Summary of “Using drones to build the ambulance fleet of the future”

The level of ambition of a country that has limited resources relative to a country like the U.S., to say we don’t just want to have the best healthcare system in East Africa, we don’t just want to have the best healthcare system in the developing world, why don’t we just go build one of the best healthcare systems in the world and let’s use technology and robotics and artificial intelligence to get there.
We’re a U.S. company and the reality is that the same positive impact that this system is having in Rwanda, it could have that same positive impact on patient health in the U.S. There are people who live in remote parts of this country who don’t have the same access to healthcare that you have if you’re living in a city or on the coasts.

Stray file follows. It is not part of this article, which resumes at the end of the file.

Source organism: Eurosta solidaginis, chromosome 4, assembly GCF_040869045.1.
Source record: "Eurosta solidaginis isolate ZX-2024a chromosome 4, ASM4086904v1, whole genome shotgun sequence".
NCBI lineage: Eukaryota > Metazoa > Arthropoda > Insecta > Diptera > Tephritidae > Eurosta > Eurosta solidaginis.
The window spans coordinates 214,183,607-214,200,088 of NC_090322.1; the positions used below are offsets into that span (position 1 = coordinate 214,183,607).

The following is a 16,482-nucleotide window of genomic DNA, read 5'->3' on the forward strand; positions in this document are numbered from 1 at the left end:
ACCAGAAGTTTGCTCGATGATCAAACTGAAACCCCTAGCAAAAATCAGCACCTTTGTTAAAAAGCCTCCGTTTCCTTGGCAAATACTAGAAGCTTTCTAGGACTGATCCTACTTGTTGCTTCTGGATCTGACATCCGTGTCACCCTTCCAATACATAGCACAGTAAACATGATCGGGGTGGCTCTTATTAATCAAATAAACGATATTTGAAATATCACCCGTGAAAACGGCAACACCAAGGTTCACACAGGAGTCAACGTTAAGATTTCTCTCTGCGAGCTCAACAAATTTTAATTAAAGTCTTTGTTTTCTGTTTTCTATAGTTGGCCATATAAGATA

We’re essentially waiting for the U.S. government to catch up to a country like Rwanda, in terms of using technology to make people’s lives better.
We don’t want the U.S. to fall behind in terms of core infrastructure projects of the future.
Of course the countries that seize the opportunity first, that used to be the U.S. The U.S. led the way in aviation for the first half of the 20th century.
As you’ve talked to health networks and pharmacies in the U.S. What have you found about their response? The U.S. healthcare system is notoriously bureaucratic and it’s one of the glaring areas where there’s been no innovation and people have tried time and time again to crack it.
Even the bureaucracy of the healthcare system is not going to be sufficient to prevent someone someone who is dying or someone’s family from using that system or insisting that it be used.
How many of these distribution centers would you need to cover the U.S.?

The orginal article.